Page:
A recent quantitative summary of thirteen studies provides new ‘suggestive evidence’ that exposure to ambient air pollution during pregnancy heightens the risk of stillbirth particularly during the third term of pregnancy. This study was just published on the Occupational and Environmental Medicine which is one of the top journals in environmental health.
The effects of air pollution on stillbirth have been studied especially in developed countries and the summary results from previous two reviews were inconsistent due to limited number of studies available. By summarising and analysing the body of evidence with a substantial number of new studies the authors were able to show that a 4 µg/m3 increase in small particulate matter of less than 2.5 in diameter (PM2.5) and a 10 ppb increase in exposure to nitrogen dioxide (NO2) are associated with a 2.0% and 6.6% increased risk of stillbirth respectively, while exposure to carbon monoxide, PM10 and ozone were also linked to a heightened risk.
Nevertheless though the authors conclude that “The body of evidence suggests that exposure to ambient air pollution increases the risk of stillbirth”, they also call for the future studies to strengthen the evidence. In 2015, there was an estimated 2,6 million stillbirth globally but yet it is one of the neglected global health issues. If future research confirms the association of air pollution and stillbirth; it would be of major public health importance.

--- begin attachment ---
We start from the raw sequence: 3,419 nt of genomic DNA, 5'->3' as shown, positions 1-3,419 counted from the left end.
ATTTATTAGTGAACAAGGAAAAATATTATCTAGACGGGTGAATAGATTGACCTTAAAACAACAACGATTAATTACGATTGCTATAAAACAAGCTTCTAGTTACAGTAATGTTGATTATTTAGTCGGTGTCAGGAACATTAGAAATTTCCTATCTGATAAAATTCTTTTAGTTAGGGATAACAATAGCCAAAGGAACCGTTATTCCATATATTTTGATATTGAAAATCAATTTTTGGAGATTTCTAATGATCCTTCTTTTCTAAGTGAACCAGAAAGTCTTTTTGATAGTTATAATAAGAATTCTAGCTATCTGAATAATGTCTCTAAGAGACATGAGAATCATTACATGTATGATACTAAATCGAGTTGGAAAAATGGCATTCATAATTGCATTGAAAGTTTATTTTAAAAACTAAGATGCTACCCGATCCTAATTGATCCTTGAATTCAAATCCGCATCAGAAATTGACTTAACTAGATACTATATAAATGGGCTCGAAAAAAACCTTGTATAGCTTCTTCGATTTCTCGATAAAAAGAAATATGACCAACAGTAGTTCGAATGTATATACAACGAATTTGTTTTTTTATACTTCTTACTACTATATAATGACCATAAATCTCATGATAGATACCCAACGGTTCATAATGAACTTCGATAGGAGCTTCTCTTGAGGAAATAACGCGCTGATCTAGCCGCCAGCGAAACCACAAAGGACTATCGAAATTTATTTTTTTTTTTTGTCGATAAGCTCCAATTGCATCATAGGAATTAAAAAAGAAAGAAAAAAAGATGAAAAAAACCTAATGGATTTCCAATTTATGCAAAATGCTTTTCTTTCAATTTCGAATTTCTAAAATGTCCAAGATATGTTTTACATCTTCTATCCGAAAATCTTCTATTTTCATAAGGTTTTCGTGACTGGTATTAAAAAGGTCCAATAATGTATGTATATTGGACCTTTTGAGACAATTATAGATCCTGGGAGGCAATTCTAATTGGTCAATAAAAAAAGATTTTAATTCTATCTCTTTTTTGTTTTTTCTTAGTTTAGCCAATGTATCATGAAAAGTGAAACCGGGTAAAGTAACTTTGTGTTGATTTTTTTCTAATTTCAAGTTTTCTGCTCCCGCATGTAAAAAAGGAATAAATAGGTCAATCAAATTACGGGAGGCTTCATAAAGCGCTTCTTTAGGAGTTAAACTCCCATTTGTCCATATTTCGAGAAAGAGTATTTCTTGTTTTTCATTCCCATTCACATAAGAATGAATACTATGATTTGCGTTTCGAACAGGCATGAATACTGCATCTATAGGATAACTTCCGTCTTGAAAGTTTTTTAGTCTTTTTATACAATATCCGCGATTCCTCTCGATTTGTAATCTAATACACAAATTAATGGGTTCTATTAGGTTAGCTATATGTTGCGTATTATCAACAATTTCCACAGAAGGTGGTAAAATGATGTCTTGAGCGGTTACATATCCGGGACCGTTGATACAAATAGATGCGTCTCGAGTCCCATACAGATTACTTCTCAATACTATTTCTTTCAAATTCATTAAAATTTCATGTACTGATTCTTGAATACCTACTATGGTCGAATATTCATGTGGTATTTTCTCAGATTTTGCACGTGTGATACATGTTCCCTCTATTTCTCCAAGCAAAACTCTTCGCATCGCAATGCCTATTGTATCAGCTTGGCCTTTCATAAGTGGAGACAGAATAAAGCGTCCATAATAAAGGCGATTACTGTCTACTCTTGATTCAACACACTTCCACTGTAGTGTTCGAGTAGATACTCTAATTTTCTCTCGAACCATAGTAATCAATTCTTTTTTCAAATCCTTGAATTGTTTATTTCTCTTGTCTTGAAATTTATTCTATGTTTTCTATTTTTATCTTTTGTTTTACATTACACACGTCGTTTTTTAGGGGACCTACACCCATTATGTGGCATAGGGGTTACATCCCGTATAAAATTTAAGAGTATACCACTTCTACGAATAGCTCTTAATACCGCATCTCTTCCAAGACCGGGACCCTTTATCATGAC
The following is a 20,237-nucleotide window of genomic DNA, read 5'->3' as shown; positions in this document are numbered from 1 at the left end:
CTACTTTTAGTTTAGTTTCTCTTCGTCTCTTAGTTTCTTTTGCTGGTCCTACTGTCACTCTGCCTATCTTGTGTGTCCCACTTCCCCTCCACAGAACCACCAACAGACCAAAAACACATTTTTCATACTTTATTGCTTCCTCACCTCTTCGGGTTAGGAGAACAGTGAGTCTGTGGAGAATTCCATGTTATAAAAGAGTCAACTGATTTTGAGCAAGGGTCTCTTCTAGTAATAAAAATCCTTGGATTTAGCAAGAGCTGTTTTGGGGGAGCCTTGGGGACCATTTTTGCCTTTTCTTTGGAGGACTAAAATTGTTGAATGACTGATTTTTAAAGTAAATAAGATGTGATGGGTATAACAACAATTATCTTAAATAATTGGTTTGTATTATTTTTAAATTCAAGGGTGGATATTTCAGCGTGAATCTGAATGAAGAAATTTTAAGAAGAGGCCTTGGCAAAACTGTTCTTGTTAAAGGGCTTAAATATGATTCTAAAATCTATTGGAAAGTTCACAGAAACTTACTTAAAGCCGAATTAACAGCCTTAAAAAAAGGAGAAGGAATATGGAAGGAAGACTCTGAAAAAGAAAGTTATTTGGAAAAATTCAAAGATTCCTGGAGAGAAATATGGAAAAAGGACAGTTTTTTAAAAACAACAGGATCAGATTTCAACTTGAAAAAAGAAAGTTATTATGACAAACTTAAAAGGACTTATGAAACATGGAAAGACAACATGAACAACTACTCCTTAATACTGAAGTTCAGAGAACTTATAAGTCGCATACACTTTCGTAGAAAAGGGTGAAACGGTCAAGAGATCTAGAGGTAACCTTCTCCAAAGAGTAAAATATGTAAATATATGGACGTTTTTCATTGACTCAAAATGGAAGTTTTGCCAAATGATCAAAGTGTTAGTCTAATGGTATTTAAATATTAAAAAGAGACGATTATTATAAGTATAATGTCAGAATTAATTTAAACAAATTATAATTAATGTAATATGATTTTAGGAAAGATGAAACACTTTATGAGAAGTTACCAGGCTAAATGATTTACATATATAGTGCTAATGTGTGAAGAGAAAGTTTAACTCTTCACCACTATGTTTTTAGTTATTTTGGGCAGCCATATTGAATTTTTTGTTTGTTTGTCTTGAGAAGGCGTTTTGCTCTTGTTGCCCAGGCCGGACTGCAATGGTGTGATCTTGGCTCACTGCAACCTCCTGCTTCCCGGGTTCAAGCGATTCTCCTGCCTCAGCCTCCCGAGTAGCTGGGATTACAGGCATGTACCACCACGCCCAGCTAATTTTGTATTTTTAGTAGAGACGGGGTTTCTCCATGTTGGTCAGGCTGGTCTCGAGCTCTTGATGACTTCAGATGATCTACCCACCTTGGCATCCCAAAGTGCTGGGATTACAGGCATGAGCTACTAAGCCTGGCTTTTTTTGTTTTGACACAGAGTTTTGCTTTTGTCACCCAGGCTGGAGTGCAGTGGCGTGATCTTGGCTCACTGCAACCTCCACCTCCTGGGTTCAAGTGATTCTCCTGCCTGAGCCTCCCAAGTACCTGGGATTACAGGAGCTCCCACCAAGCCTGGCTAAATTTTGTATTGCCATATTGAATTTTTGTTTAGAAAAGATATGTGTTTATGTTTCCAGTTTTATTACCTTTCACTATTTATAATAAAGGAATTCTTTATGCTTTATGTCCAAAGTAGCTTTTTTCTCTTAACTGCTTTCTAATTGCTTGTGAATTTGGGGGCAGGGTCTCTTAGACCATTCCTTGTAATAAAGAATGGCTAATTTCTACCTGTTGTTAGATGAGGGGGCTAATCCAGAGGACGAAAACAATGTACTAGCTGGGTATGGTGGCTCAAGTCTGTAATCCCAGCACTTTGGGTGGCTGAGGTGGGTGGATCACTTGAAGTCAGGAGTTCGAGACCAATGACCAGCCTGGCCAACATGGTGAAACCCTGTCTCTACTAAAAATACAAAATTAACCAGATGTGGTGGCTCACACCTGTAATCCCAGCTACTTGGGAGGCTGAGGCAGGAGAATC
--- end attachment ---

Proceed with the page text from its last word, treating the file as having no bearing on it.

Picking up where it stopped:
Furthermore, stillbirth as well as any adverse health effect caused by air pollution are obviously preventable by increasing awareness through health sector and reduction of air pollution through implementation of policies on control of vehicular emissions, fuel quality improvement and control of industrial waste emission.
The study was conducted by Doctoral Students Nazeeba Siddika (MPH), Hamudat A. Balogun (MSc) along with Dr Adeladza K. Amegah (PhD) and Professor Jouni J. K. Jaakkola (MD, PhD) at Center for Environmental and Respiratory Health Research (CERH), University of Oulu, Finland.
Siddika N, Balogun HA, Amegah AK, Jaakkola JJK. Prenatal ambient air pollution exposure and the risk of stillbirth: systematic review and meta-analysis of the empirical evidence. Occupational and Environmental Medicine 2016 (doi 10.1136/oemed-2015-103086).
More information: Jouni J. K. Jaakkola, Professor of Public Health and Director of the Center for Environmental and Respiratory Health Research (CERH), University of Oulu.
Email: jouni.jaakkola(a)oulu.fi, mobile: +358 40 6720 927
Last updated: 1.7.2016